For nuts sliding on a white background, there is a contour. A mask is made from the outline, which allows each nut to be copied with transparency into an array from PIplImage. Too small and very large contours are skipped.
            frame := cvQueryFrame(capture);
            cvCopy(frame, oframe);
            cvCvtColor(frame, gframe, CV_BGR2GRAY);
            cvThreshold(gframe, gframe, LowThreshVal, HighThreshVal,  CV_THRESH_BINARY_INV); 
            cvFindContours(gframe, storage, @contours, SizeOf(TCvContour), CV_RETR_EXTERNAL, CV_CHAIN_APPROX_NONE, cvPoint(0, 0));
            b := contours;
            NutIndex := 0;
            while b <> nil do begin
              asize := cvContourArea(b, CV_WHOLE_SEQ);
              if  ((asize > tbminObjSize) and (asize < tbmaxObjSize))  then begin
                _rect := cvBoundingRect(b);
                cvDrawContours(mask, b, CV_RGB(255, 0, 255), CV_RGB(255, 255, 0), -1, CV_FILLED, 1, cvPoint(0, 0));
                snuts[nutIndex].snut.width := _rect.width;
                snuts[nutIndex].snut.height := _rect.height;
                cvSetImageROI(oframe, _rect);
                cvSetImageROI(mask, _rect);
                cvCopy(oframe, snuts[nutIndex].snut, mask);
                snuts[NutIndex].rect := _rect;
              b := b.h_next;

    The frame is divided into regions-> lines, in reality these are separate gutters along which nuts slide. At the end of each of the lines is an actuator, which is a nozzle that controls the flow of pressure air.
    In the application, each line is served by a separate thread. Inside the thread we find the nut closest to the nozzle and determine its “similarity” with the base of the reference samples. Below is a piece of code that considers the “affinity” through cvAbsDiff:
                cvAbsDiff(tnut, nsamples[tp1].nutimgs[angle], matchres);
                cvCvtColor(matchres, gmatchres, CV_BGR2GRAY);
                cvThreshold(gmatchres, gmatchres, tbminTreshM, 255, 0);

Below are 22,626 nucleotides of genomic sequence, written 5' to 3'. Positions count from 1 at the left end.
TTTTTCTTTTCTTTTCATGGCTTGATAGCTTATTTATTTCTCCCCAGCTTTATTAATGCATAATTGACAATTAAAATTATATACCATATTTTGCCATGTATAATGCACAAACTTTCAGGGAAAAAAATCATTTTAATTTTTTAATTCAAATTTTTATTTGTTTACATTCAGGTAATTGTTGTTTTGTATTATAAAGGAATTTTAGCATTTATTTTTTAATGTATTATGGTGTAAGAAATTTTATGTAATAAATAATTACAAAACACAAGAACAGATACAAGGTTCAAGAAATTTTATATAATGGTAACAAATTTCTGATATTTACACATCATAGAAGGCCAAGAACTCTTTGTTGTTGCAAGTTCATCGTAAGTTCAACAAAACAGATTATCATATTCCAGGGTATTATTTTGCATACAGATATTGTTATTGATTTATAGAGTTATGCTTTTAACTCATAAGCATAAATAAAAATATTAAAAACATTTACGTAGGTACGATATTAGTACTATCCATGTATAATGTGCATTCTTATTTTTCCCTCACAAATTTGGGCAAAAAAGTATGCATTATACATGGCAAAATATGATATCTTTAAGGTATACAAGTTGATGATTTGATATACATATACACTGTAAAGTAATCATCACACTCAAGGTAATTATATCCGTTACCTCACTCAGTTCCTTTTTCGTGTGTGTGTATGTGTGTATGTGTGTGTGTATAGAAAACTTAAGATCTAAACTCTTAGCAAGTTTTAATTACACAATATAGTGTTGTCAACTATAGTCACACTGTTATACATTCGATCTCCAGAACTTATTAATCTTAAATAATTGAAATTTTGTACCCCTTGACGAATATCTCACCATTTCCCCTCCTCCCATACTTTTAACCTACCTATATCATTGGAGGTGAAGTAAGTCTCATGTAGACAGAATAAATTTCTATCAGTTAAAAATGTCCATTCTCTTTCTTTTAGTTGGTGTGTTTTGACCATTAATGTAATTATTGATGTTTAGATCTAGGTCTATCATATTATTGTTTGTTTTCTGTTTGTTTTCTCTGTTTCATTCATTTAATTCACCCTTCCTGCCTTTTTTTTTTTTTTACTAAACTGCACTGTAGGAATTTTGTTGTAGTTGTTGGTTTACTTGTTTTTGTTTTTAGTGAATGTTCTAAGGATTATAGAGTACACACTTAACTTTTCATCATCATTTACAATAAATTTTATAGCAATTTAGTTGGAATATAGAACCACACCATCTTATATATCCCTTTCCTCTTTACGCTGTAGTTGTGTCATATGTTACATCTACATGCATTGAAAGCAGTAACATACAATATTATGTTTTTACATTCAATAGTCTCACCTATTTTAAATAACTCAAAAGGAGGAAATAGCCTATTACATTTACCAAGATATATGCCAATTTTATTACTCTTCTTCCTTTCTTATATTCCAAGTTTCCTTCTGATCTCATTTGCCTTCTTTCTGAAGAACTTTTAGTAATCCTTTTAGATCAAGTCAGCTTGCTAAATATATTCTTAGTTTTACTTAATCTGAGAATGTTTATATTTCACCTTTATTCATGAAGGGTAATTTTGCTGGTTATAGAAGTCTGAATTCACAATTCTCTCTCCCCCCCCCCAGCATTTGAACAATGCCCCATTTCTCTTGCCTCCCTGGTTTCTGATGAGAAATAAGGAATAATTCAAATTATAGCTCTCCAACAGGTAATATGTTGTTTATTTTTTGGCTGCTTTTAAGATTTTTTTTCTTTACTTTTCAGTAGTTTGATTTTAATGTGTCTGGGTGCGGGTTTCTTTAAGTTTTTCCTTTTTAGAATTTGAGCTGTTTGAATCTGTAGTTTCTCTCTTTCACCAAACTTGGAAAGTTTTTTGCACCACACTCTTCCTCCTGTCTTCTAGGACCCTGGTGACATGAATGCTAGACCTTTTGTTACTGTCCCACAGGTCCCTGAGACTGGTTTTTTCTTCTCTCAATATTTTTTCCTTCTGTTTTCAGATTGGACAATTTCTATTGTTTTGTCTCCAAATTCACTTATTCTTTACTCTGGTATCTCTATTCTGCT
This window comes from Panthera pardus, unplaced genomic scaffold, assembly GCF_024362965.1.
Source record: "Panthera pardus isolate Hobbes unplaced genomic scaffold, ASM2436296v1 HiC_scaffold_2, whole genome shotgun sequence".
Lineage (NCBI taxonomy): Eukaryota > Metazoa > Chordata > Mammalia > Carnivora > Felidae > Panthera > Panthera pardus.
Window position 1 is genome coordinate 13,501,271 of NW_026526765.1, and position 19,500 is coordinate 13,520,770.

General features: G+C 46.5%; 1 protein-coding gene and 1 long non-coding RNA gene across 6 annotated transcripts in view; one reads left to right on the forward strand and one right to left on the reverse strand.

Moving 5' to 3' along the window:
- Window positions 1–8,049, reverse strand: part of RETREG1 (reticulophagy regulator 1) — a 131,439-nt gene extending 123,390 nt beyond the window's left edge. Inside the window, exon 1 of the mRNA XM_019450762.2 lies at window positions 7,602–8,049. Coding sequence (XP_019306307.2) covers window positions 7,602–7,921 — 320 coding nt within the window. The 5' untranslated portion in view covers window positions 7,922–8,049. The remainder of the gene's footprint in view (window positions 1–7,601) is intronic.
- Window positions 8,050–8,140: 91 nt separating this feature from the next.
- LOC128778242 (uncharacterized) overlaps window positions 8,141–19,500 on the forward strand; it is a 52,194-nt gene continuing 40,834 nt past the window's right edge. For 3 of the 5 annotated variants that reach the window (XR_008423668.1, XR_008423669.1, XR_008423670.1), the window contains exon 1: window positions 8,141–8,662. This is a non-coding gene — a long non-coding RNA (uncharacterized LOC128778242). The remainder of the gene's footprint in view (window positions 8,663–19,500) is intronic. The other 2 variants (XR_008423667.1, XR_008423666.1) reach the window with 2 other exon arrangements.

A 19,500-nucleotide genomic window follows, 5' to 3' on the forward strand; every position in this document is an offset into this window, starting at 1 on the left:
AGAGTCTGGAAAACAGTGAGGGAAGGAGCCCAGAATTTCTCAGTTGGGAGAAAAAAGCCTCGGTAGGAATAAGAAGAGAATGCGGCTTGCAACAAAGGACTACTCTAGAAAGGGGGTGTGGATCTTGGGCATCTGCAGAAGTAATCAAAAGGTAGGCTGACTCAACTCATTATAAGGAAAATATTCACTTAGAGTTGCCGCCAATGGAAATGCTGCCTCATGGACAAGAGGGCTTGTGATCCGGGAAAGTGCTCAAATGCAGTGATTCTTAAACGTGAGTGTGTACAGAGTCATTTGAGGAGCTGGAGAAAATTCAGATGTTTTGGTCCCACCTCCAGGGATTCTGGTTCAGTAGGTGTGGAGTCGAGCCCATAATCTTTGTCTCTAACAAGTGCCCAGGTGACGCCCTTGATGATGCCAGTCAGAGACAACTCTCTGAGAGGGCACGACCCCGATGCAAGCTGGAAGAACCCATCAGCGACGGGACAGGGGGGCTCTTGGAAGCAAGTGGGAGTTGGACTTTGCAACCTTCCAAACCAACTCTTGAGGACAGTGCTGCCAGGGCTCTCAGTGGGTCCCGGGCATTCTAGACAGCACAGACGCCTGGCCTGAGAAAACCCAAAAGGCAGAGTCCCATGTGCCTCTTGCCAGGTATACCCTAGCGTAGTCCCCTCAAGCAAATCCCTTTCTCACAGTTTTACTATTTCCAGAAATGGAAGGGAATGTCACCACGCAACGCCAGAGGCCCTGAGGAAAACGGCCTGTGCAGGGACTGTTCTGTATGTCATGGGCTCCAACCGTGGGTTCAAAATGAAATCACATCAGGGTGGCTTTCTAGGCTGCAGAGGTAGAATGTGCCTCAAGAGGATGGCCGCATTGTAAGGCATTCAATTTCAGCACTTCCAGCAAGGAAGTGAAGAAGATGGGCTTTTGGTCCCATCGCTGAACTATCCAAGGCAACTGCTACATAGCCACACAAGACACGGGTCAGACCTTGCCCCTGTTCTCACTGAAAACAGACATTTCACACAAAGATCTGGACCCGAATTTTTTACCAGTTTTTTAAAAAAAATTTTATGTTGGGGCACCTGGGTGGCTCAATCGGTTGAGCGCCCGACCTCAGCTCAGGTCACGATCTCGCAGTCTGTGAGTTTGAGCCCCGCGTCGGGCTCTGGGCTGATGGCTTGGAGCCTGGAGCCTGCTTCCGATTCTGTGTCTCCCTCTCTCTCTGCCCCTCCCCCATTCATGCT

wcount := cvCountNonZero(gmatchres);

    The value of the variable wcount is the coefficient of similarity of the nut to the standard in "parrots". If this value is exceeded above the threshold, we transfer the line number through the com port to arduino. The controller opens the nozzle for a predetermined time, which “blows” the nut; in the normal state, the nozzles are closed. For asynchronous operation of actuators, the following sketch was written.
    int timeout = 75;
    int comm;
    unsigned long timeStamps[8];
    int ePins[] = {2, 3, 4, 5, 6, 7, 8, 9};
    void setup() {
      for (int i=0; i <= 7; i++){
        pinMode(ePins[i], OUTPUT);
       while (!Serial) {
        ; // wait for serial port to connect. Needed for Leonardo only
    void loop() {
      if (Serial.available() > 0) {
        comm = Serial.read();
        if (comm >= 0 && comm <= 7) {
          digitalWrite(ePins[comm], HIGH);
          timeStamps[comm] = millis();
        if (comm == 66) {
          Serial.write(103); // for device autodetection, 103 means version 1.03
      for (int i=0; i <= 7; i++){
         if (millis() - timeStamps[i] >= timeout) {
          digitalWrite(ePins[i], LOW);

    Nozzles are an electromagnetic solenoid. We commute this load according to the following scheme. Each nozzle needs a separate key.

    And this is how the assembled device looks like:

    At the request of the customer, I can not publish images of the finished device. I hope the following video will provide an opportunity to introduce the final device.

    I tried to describe the most difficult and interesting moments that I met as a result of working on this interesting project. Feel free to ask questions if something, in your opinion, is outlined in insufficient detail.
    Thanks for attention.

    UPD: Added slowmotion video, 75 FPS -> 1 FPS